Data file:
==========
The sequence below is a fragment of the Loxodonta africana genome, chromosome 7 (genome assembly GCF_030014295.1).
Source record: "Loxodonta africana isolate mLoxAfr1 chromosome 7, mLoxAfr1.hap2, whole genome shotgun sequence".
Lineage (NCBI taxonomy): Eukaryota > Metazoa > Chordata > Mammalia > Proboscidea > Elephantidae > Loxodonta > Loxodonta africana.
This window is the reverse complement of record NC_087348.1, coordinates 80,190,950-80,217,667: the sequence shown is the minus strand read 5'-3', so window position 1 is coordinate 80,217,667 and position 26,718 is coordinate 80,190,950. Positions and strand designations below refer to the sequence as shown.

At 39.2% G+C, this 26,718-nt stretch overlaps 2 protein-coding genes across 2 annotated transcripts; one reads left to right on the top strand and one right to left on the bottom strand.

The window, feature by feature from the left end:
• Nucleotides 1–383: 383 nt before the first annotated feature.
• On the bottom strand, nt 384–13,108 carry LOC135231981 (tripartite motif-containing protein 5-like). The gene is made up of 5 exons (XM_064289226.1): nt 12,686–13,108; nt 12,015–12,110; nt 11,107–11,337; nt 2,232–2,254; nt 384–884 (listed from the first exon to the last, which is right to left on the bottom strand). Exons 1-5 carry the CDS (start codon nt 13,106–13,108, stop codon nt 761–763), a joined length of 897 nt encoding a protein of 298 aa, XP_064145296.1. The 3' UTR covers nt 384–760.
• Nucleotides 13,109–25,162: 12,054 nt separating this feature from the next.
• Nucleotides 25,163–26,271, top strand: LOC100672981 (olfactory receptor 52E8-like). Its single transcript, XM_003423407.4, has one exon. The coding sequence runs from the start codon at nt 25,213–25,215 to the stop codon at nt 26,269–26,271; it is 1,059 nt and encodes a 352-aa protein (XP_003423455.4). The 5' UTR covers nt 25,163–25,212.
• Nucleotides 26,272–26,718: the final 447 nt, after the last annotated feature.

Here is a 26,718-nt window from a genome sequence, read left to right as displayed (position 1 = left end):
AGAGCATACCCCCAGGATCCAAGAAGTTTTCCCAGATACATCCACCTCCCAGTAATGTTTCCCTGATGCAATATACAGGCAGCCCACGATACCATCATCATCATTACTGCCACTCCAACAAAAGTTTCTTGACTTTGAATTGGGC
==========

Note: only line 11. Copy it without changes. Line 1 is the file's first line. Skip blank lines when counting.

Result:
• Nucleotides 26,272–26,718: the final 447 nt, after the last annotated feature.